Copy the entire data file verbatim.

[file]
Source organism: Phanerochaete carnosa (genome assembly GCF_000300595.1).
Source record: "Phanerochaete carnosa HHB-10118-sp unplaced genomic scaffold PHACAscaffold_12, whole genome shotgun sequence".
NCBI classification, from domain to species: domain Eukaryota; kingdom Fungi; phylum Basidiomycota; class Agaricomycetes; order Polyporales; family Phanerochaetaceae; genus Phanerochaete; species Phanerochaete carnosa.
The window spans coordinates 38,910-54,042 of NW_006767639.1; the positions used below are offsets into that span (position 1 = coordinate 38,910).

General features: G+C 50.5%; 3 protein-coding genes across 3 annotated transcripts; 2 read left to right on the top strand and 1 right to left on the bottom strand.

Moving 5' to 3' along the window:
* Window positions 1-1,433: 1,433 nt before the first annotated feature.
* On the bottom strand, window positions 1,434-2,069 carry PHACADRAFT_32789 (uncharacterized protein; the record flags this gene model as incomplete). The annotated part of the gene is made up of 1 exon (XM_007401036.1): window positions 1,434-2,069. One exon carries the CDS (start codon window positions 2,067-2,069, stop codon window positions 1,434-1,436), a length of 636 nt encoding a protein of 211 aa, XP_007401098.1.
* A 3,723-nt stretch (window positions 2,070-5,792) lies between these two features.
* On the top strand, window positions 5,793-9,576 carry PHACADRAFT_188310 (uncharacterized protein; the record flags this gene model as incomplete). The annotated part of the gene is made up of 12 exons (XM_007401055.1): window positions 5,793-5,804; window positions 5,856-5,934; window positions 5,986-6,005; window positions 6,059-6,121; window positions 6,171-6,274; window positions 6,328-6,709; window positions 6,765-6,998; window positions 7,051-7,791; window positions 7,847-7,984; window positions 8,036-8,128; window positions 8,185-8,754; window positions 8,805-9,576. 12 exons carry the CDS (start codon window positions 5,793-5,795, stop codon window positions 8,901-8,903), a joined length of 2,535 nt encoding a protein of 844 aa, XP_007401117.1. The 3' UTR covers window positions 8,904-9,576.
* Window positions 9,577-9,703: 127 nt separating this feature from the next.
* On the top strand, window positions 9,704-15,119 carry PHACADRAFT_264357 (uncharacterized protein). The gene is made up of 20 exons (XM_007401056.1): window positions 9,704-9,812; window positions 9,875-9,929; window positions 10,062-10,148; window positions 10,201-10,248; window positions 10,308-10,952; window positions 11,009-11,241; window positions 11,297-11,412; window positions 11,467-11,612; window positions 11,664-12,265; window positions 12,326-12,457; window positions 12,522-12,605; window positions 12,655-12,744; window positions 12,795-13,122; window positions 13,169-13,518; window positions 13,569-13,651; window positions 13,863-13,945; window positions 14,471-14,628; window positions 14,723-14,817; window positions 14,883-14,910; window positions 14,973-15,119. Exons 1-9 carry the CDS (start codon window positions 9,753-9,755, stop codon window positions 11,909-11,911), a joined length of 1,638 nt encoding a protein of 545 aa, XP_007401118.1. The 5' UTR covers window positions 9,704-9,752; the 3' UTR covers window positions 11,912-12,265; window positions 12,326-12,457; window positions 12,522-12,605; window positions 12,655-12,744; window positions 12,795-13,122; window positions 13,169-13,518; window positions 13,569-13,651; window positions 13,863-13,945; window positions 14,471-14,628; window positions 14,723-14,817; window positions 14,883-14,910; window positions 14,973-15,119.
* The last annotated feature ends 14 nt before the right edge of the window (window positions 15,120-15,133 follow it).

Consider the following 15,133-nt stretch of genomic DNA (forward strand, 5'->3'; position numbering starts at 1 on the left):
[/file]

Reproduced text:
Source organism: Phanerochaete carnosa (genome assembly GCF_000300595.1).
Source record: "Phanerochaete carnosa HHB-10118-sp unplaced genomic scaffold PHACAscaffold_12, whole genome shotgun sequence".
NCBI classification, from domain to species: domain Eukaryota; kingdom Fungi; phylum Basidiomycota; class Agaricomycetes; order Polyporales; family Phanerochaetaceae; genus Phanerochaete; species Phanerochaete carnosa.
The window spans coordinates 38,910-54,042 of NW_006767639.1; the positions used below are offsets into that span (position 1 = coordinate 38,910).

General features: G+C 50.5%; 3 protein-coding genes across 3 annotated transcripts; 2 read left to right on the top strand and 1 right to left on the bottom strand.

Moving 5' to 3' along the window:
* Window positions 1-1,433: 1,433 nt before the first annotated feature.
* On the bottom strand, window positions 1,434-2,069 carry PHACADRAFT_32789 (uncharacterized protein; the record flags this gene model as incomplete). The annotated part of the gene is made up of 1 exon (XM_007401036.1): window positions 1,434-2,069. One exon carries the CDS (start codon window positions 2,067-2,069, stop codon window positions 1,434-1,436), a length of 636 nt encoding a protein of 211 aa, XP_007401098.1.
* A 3,723-nt stretch (window positions 2,070-5,792) lies between these two features.
* On the top strand, window positions 5,793-9,576 carry PHACADRAFT_188310 (uncharacterized protein; the record flags this gene model as incomplete). The annotated part of the gene is made up of 12 exons (XM_007401055.1): window positions 5,793-5,804; window positions 5,856-5,934; window positions 5,986-6,005; window positions 6,059-6,121; window positions 6,171-6,274; window positions 6,328-6,709; window positions 6,765-6,998; window positions 7,051-7,791; window positions 7,847-7,984; window positions 8,036-8,128; window positions 8,185-8,754; window positions 8,805-9,576. 12 exons carry the CDS (start codon window positions 5,793-5,795, stop codon window positions 8,901-8,903), a joined length of 2,535 nt encoding a protein of 844 aa, XP_007401117.1. The 3' UTR covers window positions 8,904-9,576.
* Window positions 9,577-9,703: 127 nt separating this feature from the next.
* On the top strand, window positions 9,704-15,119 carry PHACADRAFT_264357 (uncharacterized protein). The gene is made up of 20 exons (XM_007401056.1): window positions 9,704-9,812; window positions 9,875-9,929; window positions 10,062-10,148; window positions 10,201-10,248; window positions 10,308-10,952; window positions 11,009-11,241; window positions 11,297-11,412; window positions 11,467-11,612; window positions 11,664-12,265; window positions 12,326-12,457; window positions 12,522-12,605; window positions 12,655-12,744; window positions 12,795-13,122; window positions 13,169-13,518; window positions 13,569-13,651; window positions 13,863-13,945; window positions 14,471-14,628; window positions 14,723-14,817; window positions 14,883-14,910; window positions 14,973-15,119. Exons 1-9 carry the CDS (start codon window positions 9,753-9,755, stop codon window positions 11,909-11,911), a joined length of 1,638 nt encoding a protein of 545 aa, XP_007401118.1. The 5' UTR covers window positions 9,704-9,752; the 3' UTR covers window positions 11,912-12,265; window positions 12,326-12,457; window positions 12,522-12,605; window positions 12,655-12,744; window positions 12,795-13,122; window positions 13,169-13,518; window positions 13,569-13,651; window positions 13,863-13,945; window positions 14,471-14,628; window positions 14,723-14,817; window positions 14,883-14,910; window positions 14,973-15,119.
* The last annotated feature ends 14 nt before the right edge of the window (window positions 15,120-15,133 follow it).

Consider the following 15,133-nt stretch of genomic DNA (forward strand, 5'->3'; position numbering starts at 1 on the left):